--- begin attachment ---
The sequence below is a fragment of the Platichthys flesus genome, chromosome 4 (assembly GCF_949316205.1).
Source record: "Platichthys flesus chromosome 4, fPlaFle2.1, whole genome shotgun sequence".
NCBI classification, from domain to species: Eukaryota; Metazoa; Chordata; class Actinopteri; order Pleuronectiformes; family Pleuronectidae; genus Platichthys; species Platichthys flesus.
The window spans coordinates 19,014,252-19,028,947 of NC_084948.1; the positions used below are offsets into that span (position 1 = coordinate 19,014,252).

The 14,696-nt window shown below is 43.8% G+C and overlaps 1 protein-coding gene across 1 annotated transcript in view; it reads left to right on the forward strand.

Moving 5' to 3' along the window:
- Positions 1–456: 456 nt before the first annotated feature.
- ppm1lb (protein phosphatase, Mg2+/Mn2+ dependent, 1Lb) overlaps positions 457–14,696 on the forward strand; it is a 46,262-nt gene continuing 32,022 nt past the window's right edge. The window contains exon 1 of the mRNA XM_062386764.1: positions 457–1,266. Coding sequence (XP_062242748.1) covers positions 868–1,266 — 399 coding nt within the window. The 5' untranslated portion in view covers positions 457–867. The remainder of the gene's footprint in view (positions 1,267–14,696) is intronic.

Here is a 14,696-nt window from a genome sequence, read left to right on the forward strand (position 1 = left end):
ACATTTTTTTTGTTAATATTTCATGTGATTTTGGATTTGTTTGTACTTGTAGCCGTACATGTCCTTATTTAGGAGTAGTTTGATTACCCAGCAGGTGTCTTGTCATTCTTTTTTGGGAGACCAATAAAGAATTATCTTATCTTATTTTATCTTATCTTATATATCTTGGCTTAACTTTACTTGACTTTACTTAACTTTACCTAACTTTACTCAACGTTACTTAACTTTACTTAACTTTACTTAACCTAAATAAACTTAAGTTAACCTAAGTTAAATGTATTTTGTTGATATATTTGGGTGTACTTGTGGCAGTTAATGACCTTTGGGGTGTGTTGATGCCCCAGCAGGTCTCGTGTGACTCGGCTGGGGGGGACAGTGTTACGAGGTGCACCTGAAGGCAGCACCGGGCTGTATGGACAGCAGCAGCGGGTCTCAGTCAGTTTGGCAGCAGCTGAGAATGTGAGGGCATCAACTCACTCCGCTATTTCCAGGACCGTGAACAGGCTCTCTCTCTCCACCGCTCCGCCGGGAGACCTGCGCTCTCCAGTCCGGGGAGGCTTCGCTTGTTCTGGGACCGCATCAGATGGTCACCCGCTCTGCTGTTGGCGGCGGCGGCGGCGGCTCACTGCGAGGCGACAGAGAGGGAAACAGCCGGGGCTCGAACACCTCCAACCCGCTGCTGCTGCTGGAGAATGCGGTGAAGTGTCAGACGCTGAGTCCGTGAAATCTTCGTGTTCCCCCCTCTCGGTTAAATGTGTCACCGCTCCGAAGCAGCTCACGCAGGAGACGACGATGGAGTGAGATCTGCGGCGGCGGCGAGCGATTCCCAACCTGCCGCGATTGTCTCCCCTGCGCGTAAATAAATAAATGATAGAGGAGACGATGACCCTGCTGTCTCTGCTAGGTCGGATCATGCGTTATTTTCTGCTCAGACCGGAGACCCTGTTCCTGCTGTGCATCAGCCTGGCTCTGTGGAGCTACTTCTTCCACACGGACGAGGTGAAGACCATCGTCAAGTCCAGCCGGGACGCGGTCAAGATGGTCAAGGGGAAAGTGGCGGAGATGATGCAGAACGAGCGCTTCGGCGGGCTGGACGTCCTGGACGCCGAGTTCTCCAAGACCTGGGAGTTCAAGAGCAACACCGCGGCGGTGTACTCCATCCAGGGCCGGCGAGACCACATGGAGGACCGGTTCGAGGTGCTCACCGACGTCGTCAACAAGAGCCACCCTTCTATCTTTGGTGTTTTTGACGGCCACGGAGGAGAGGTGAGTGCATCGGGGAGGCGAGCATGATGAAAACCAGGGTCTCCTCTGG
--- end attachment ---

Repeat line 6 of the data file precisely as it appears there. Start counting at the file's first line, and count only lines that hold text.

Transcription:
Moving 5' to 3' along the window: